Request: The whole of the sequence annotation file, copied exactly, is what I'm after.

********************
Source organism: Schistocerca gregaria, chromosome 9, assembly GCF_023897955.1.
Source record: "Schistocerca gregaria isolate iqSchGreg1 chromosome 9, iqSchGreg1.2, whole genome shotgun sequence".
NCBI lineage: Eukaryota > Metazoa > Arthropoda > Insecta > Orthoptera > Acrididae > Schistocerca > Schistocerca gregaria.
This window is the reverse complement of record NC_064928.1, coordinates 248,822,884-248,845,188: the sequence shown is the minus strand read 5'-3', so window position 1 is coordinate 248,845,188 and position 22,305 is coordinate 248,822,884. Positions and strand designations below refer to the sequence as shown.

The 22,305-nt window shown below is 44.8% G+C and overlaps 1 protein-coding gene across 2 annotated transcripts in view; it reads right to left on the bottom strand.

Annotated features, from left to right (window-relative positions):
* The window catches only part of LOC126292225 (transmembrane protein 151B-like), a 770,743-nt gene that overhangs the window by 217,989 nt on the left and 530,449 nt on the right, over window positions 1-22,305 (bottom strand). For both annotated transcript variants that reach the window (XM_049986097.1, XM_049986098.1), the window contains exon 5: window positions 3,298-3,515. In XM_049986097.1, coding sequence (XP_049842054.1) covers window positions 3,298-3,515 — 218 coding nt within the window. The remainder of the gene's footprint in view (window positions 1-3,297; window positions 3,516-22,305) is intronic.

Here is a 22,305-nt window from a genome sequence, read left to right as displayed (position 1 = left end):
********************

Source organism: Schistocerca gregaria, chromosome 9, assembly GCF_023897955.1.
Source record: "Schistocerca gregaria isolate iqSchGreg1 chromosome 9, iqSchGreg1.2, whole genome shotgun sequence".
NCBI lineage: Eukaryota > Metazoa > Arthropoda > Insecta > Orthoptera > Acrididae > Schistocerca > Schistocerca gregaria.
This window is the reverse complement of record NC_064928.1, coordinates 248,822,884-248,845,188: the sequence shown is the minus strand read 5'-3', so window position 1 is coordinate 248,845,188 and position 22,305 is coordinate 248,822,884. Positions and strand designations below refer to the sequence as shown.

The 22,305-nt window shown below is 44.8% G+C and overlaps 1 protein-coding gene across 2 annotated transcripts in view; it reads right to left on the bottom strand.

Annotated features, from left to right (window-relative positions):
* The window catches only part of LOC126292225 (transmembrane protein 151B-like), a 770,743-nt gene that overhangs the window by 217,989 nt on the left and 530,449 nt on the right, over window positions 1-22,305 (bottom strand). For both annotated transcript variants that reach the window (XM_049986097.1, XM_049986098.1), the window contains exon 5: window positions 3,298-3,515. In XM_049986097.1, coding sequence (XP_049842054.1) covers window positions 3,298-3,515 — 218 coding nt within the window. The remainder of the gene's footprint in view (window positions 1-3,297; window positions 3,516-22,305) is intronic.

Here is a 22,305-nt window from a genome sequence, read left to right as displayed (position 1 = left end):